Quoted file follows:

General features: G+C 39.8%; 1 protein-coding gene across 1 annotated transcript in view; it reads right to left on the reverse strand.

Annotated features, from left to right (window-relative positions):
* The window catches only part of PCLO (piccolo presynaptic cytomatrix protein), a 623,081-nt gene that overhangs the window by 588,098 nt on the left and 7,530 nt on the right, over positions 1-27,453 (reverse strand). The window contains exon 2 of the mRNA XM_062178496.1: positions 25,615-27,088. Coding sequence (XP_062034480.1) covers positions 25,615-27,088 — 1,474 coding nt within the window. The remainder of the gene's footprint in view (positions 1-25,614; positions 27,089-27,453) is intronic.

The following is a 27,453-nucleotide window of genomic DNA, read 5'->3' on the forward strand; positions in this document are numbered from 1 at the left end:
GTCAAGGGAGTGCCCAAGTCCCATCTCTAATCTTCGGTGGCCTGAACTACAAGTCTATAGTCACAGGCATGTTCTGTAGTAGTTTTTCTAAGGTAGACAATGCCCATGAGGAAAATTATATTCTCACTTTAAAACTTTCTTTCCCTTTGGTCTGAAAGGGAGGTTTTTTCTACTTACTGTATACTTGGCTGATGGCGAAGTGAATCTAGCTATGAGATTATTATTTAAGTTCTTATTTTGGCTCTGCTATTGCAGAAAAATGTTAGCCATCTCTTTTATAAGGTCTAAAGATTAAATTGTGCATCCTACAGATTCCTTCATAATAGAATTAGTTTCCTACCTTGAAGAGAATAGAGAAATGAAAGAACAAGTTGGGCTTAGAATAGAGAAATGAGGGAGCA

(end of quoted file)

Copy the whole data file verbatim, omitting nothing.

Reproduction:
General features: G+C 39.8%; 1 protein-coding gene across 1 annotated transcript in view; it reads right to left on the reverse strand.

Annotated features, from left to right (window-relative positions):
* The window catches only part of PCLO (piccolo presynaptic cytomatrix protein), a 623,081-nt gene that overhangs the window by 588,098 nt on the left and 7,530 nt on the right, over positions 1-27,453 (reverse strand). The window contains exon 2 of the mRNA XM_062178496.1: positions 25,615-27,088. Coding sequence (XP_062034480.1) covers positions 25,615-27,088 — 1,474 coding nt within the window. The remainder of the gene's footprint in view (positions 1-25,614; positions 27,089-27,453) is intronic.

The following is a 27,453-nucleotide window of genomic DNA, read 5'->3' on the forward strand; positions in this document are numbered from 1 at the left end:
GTCAAGGGAGTGCCCAAGTCCCATCTCTAATCTTCGGTGGCCTGAACTACAAGTCTATAGTCACAGGCATGTTCTGTAGTAGTTTTTCTAAGGTAGACAATGCCCATGAGGAAAATTATATTCTCACTTTAAAACTTTCTTTCCCTTTGGTCTGAAAGGGAGGTTTTTTCTACTTACTGTATACTTGGCTGATGGCGAAGTGAATCTAGCTATGAGATTATTATTTAAGTTCTTATTTTGGCTCTGCTATTGCAGAAAAATGTTAGCCATCTCTTTTATAAGGTCTAAAGATTAAATTGTGCATCCTACAGATTCCTTCATAATAGAATTAGTTTCCTACCTTGAAGAGAATAGAGAAATGAAAGAACAAGTTGGGCTTAGAATAGAGAAATGAGGGAGCA